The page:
• Evaluating the photobiological safety of lamps and lamp systems, including LEDs, to IEC/EN 62471 is a legal requirement for lighting products sold in Europe. Photobiological testing relates to the optical radiation effects of LED and traditional lighting on human eyes. As LEDs become widely used, assessment of the unique “blue light” hazard is critical. The Photobiological Safety of Lamps and Lamp Systems (IEC/EN 62471) for LED Lighting white paper provides an overview of exposure limits, measurement techniques, classification of hazards, and manufacturer obligations including labeling requirements.

    Only for HP PageWide XL devices:

  • Heavy paper hazard

     Special care must be taken to avoid personal injury when handling heavy rolls of paper.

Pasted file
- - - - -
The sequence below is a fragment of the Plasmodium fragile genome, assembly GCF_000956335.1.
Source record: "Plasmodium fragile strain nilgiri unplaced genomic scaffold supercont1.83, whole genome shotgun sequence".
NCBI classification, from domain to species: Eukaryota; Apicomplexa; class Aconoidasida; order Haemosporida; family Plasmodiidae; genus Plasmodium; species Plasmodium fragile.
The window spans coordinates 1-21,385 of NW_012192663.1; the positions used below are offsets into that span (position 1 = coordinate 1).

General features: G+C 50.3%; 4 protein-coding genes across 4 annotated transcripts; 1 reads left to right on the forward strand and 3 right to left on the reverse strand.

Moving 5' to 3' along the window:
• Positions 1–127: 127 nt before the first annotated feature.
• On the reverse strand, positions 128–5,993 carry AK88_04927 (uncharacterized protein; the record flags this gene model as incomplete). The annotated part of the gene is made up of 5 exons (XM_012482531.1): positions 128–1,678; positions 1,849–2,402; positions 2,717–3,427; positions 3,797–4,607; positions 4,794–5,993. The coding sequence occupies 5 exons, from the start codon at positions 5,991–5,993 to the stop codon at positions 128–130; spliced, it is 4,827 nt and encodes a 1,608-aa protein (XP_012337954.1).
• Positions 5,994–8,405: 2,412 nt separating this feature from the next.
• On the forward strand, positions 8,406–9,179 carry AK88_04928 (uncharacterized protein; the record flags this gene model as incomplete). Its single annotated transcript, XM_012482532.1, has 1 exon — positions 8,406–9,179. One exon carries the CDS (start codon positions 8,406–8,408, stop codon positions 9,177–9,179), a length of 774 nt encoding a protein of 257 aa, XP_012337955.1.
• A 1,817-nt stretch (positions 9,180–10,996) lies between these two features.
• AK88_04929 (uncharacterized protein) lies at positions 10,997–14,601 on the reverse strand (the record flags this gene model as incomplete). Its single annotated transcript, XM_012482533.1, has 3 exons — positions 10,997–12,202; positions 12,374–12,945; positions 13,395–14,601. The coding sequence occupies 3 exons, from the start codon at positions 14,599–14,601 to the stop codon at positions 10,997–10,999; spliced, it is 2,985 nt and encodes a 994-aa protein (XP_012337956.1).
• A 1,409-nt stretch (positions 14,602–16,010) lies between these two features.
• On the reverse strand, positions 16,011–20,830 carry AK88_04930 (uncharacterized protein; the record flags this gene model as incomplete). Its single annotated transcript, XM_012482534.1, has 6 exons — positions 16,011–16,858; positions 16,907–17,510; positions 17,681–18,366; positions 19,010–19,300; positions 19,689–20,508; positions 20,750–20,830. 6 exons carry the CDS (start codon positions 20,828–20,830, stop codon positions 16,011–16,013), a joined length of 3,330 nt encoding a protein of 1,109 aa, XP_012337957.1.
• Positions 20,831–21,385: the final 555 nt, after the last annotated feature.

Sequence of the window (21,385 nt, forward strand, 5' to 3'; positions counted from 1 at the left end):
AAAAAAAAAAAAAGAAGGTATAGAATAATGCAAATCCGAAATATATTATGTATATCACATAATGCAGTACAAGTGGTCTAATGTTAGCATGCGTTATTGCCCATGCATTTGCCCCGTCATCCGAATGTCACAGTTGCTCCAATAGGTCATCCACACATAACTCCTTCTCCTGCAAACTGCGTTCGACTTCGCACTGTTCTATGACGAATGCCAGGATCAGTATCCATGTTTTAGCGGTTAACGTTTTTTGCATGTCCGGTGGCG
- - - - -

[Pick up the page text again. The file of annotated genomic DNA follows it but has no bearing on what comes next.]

1.   Handling heavy rolls may require more than one person. Care must be taken to avoid back strain and/or injury.  
    2. Consider using a forklift, pallet truck, or other handling equipment.
    3. When handling heavy rolls, wear personal protective equipment including boots and gloves. 
    4. Do not exceed the maximum weight of a paper roll: see Functional specifications on page 128.
    5. Paper rolls could weigh up to 18 kg (50 lbs). Follow your local Environmental Health and Safety recommendations for handling heavy paper rolls.

      Ink handling (This is interesting!!)

      HP recommends that you wear gloves when handling the ink maintenance cartridge or waste container.

Last edited by Art Post

Here's another that I picked off from the HP PageWide 5000XL brochure: